"We did all that was required of us," said Crocker.

Media coverage of Riley's injury has sparked conversation across the country, and left many wondering about the recall process, and whether improvements can be made.

In this case, there was no option to register the product, nor was there a warranty card accompanying wth the packaging.

As such, Bauer had no way of reaching out to customers directly.

Bauer has close relationship with Hockey Canada

The cage was fully certified by the Canadian Standards Association.

However, Bauer issued the voluntary recall at the of March after receiving nine reports of the wire cage cracking or breaking after being impacted by a puck, resulting in facial injuries in four of the reports.

The Akermans are not satisfied that Bauer did enough to spread the word.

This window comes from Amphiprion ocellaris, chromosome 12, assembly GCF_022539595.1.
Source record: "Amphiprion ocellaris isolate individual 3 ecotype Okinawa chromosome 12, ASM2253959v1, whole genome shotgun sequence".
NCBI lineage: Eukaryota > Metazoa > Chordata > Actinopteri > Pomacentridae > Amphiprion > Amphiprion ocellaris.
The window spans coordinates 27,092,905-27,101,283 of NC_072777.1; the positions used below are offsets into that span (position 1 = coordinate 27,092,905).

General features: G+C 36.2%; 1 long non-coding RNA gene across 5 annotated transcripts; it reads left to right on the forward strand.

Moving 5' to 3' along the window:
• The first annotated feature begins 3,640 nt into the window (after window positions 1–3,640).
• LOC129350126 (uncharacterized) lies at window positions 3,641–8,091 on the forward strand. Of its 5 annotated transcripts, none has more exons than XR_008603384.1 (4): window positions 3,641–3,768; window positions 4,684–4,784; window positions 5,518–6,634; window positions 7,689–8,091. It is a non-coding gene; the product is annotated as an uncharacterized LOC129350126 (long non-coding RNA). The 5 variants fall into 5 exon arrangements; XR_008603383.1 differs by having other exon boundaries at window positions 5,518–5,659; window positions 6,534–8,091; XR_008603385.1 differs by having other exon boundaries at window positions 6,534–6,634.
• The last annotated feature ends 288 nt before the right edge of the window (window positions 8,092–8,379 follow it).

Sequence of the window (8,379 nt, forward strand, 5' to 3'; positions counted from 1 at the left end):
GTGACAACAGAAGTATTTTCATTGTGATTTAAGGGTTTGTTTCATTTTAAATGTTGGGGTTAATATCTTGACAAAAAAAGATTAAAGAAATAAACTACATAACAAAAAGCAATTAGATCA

Don Power, a well-known hockey commentator and organizer in Newfoundland and Labrador, agrees.

He said Bauer has a close relationship with Hockey Canada, and there is a well-used process by which information can be filtered out to hockey families.

"They provide helmets through a sponsor nationwide to five-year-old kids who are just starting minor hockey. That comes to Hockey Canada, then it comes to us here, at Hockey Newfoundland and Labrador level. Then, that gets filtered to every association in the province. And every association puts it on their website. Northeast, which is the association I've been affiliated with, they would then send an email blast to all of its members to get this information."

Power said re-issuing a bulletin after a player sustains a serious injury is "probably closing the barn door after the horse has been out of the yard."

"It's not going to give this young man back his sight," he added.


Terry Roberts is a reporter with CBC Newfoundland and Labrador, based in St. John’s. He previously worked for the Telegram, the Compass and the Northern Pen newspapers during a career that began in 1991. He can be reached by email at

With files from Aaron Saltzman